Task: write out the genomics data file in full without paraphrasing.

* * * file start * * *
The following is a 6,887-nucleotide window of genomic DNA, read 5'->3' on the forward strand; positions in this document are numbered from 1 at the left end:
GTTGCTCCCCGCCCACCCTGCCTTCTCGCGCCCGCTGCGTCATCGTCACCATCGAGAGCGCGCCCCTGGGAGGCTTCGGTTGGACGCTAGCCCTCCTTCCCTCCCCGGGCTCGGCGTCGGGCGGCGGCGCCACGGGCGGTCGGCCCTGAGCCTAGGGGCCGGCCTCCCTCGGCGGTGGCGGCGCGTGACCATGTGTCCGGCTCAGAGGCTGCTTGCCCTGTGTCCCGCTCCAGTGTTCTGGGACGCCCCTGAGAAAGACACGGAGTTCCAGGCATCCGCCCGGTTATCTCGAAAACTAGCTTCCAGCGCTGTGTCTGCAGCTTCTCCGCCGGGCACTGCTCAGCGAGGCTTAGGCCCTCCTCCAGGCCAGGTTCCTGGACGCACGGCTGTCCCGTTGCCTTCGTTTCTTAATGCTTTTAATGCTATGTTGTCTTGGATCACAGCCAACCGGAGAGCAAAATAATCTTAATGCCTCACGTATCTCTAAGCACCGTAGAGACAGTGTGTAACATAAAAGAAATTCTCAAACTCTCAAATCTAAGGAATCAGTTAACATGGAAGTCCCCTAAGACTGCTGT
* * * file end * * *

The following is a 6,887-nucleotide window of genomic DNA, read 5'->3' on the forward strand; positions in this document are numbered from 1 at the left end:
GTTGCTCCCCGCCCACCCTGCCTTCTCGCGCCCGCTGCGTCATCGTCACCATCGAGAGCGCGCCCCTGGGAGGCTTCGGTTGGACGCTAGCCCTCCTTCCCTCCCCGGGCTCGGCGTCGGGCGGCGGCGCCACGGGCGGTCGGCCCTGAGCCTAGGGGCCGGCCTCCCTCGGCGGTGGCGGCGCGTGACCATGTGTCCGGCTCAGAGGCTGCTTGCCCTGTGTCCCGCTCCAGTGTTCTGGGACGCCCCTGAGAAAGACACGGAGTTCCAGGCATCCGCCCGGTTATCTCGAAAACTAGCTTCCAGCGCTGTGTCTGCAGCTTCTCCGCCGGGCACTGCTCAGCGAGGCTTAGGCCCTCCTCCAGGCCAGGTTCCTGGACGCACGGCTGTCCCGTTGCCTTCGTTTCTTAATGCTTTTAATGCTATGTTGTCTTGGATCACAGCCAACCGGAGAGCAAAATAATCTTAATGCCTCACGTATCTCTAAGCACCGTAGAGACAGTGTGTAACATAAAAGAAATTCTCAAACTCTCAAATCTAAGGAATCAGTTAACATGGAAGTCCCCTAAGACTGCTGT